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Actually the reason I am writing this was because of an Easter ham. I pre ordered a sugar-cured ham and I picked it up Thursday. It was cured and then cold smoked with cherry wood for days and then hot smoked to finish. The origin of the pig and the technique are more typical of hams as they were in the “olden days. The taste is as light as Spring. The flavor is addictive. A combination of all the seasonings used in the curing process. Unified by a gentle smoke. A taste to be remembered. A taste our grandparents would be quite familiar with. Which is pretty cool.

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Goose the Market on Urbanspoon

 


Foundry Provisions

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Oh Goodie! Just what Indy needs one more hip coffee-house with pressed sandwiches. Now don’t get me wrong I have nothing against coffee houses it’s just that they all try so hard to be hip. In much the same way coffee joints in the 60’s tried to be psychedelic and in the 50’s more bongo and beatnik. And Panini can be a delightful lunch. You just have to be a tad circumspect about the fillings otherwise you might have a “mushy” sandwich. This particular joint is in an excellent location at the corner of 16th St. and Alabama St. An area that seems to have changed over night from semi hood to more metropolitan. For want of a better word. As far as decor I would call it industrial chic or proletarian casual. They left the concrete floor untouched. Chipping paint and all. They also enjoyed the use of gray corrugated metal siding and wood. Whoever owns this place put some bucks into it. It was just not my cup of chai. But they obviously are targeting a young crowd, not old farts like me and Pat.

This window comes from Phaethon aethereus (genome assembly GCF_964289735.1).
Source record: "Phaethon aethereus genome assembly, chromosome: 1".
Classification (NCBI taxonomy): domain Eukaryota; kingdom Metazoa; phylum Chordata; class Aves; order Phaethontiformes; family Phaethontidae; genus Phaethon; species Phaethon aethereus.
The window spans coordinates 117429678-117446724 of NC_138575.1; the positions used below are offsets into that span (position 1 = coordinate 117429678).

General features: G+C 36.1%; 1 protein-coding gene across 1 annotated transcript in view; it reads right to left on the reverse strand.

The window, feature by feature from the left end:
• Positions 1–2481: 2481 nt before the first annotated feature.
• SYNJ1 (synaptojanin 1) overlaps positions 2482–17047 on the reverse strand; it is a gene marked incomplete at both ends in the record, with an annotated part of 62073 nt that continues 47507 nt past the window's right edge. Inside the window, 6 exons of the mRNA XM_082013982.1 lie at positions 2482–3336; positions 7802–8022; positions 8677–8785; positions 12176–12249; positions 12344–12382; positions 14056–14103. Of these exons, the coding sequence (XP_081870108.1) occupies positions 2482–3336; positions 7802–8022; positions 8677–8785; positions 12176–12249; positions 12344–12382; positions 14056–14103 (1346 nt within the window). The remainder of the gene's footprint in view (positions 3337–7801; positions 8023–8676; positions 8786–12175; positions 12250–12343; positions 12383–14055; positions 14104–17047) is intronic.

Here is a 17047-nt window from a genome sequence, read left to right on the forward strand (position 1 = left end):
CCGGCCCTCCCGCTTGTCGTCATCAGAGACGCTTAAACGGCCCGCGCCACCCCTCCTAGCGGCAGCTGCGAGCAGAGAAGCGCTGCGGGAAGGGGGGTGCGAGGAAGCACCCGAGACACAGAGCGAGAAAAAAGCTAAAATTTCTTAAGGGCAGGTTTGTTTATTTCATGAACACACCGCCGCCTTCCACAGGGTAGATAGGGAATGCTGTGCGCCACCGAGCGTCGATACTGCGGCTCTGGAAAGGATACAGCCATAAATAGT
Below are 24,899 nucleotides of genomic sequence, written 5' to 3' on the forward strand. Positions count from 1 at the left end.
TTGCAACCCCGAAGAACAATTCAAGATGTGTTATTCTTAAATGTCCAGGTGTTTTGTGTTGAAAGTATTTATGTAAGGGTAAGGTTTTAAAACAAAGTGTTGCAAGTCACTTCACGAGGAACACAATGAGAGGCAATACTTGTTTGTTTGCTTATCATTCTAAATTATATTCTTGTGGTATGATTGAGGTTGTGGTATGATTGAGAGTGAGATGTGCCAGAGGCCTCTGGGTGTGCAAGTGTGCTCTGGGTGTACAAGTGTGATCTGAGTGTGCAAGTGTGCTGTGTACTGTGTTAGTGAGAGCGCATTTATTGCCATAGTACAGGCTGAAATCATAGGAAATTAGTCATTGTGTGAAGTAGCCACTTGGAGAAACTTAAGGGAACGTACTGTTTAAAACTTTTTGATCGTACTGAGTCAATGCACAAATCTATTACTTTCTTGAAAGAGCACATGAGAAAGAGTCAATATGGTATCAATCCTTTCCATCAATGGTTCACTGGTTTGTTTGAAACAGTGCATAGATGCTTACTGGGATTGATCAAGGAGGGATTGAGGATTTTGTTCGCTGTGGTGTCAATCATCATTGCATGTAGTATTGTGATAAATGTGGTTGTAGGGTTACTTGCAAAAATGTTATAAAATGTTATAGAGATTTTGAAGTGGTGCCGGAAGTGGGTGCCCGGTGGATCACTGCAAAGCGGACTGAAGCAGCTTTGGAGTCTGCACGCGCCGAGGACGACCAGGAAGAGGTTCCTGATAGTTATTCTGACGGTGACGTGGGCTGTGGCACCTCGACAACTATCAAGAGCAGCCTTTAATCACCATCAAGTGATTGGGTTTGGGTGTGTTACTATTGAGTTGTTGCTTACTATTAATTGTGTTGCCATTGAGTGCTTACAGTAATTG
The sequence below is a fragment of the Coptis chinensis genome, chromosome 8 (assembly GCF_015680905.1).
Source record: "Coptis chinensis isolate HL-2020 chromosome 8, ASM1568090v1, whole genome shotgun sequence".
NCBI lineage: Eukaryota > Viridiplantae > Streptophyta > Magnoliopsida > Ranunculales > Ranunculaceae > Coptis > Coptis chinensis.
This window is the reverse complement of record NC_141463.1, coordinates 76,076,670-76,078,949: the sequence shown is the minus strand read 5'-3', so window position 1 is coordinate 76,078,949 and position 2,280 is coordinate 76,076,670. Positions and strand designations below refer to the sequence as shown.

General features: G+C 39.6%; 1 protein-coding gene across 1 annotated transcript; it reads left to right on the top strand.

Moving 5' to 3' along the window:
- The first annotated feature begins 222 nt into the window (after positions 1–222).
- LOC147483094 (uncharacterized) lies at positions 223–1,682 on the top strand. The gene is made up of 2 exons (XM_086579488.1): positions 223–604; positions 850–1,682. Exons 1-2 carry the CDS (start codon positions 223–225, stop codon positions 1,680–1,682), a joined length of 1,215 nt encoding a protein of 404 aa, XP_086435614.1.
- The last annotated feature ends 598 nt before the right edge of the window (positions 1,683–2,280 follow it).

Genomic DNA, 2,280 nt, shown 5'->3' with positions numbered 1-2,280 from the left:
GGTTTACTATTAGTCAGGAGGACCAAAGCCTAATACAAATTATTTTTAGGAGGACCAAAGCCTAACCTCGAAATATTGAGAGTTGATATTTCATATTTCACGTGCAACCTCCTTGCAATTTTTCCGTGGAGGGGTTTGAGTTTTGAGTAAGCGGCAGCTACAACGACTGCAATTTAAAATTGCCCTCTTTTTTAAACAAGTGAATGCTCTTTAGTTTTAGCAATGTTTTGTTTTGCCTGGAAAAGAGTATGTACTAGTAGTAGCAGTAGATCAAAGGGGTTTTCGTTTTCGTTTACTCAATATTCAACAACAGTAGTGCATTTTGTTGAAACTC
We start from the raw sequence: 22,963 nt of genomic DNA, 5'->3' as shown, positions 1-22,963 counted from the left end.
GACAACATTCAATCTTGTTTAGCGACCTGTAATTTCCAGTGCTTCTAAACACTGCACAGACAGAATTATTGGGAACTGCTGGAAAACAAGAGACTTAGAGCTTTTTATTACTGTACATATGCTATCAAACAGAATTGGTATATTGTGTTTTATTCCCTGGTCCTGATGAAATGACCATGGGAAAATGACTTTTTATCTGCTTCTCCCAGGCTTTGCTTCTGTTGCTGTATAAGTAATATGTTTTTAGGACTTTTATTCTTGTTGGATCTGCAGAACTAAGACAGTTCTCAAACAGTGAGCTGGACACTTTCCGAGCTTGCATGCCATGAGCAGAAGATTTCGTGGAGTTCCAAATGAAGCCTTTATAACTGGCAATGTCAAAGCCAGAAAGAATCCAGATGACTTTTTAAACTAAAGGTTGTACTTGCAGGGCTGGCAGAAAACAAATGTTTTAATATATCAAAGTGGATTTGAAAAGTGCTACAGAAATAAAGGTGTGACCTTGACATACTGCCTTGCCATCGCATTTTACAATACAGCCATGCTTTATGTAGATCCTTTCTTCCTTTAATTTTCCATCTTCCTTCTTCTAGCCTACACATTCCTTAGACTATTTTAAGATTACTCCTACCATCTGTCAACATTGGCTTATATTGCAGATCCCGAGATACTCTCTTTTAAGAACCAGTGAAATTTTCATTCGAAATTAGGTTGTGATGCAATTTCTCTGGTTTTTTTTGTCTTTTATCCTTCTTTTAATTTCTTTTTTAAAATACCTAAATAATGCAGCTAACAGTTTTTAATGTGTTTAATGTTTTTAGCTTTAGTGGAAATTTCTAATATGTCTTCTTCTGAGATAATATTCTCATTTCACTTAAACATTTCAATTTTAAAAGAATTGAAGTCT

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As far as food options go they offer some breakfast options, including pastries from Circle City Sweets, a local bakery that has a pretty good reputation. They also offer soup from Circle City Soups. As I understand it Sweets and Soups are owned by a husband and wife. And no I have no excuse as to why we have not tried these places before. For lunch they offer 5 pressed sandwiches each with a historic Hoosier name. As far as meat options they have smoked turkey, Mortadella and City Ham. They proudly announce that the ham is from Smoking Goose . A well know local meatery. So from that I guess we can assume the turkey and Mortadella are from the same source. Pat tried a Tarkington. A turkey and provolone sandwich 86 mustard.

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I tried the Harrison. I am a sucker for avocado. One thing Pat and I both noticed, at the first bite was that they stuck romaine in the sandwich and then toasted it. Now I really like wilted lettuce but toasted romaine? Not a big fan. To me it had an odd taste that detracted from the flavor of the ham. They have spinach on the menu I think spinach would be a better choice than romaine. To me the biggest deal was the lack of texture. The only crunch was the bread, which had a nice toast to it. Between the melted Swiss and avocado the overall effect was rather bland and mushy. It needed some prominent texture and some distinctive flavor. But I am not going to go through the entire menu and suggest alternatives. This is not my joint and they did what they did for a reason. Best of luck to them.

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I almost forgot my soup. Gazpacho. It was the best part of lunch. Ironic that they don’t make it here.

016Foundry Provisions on Urbanspoon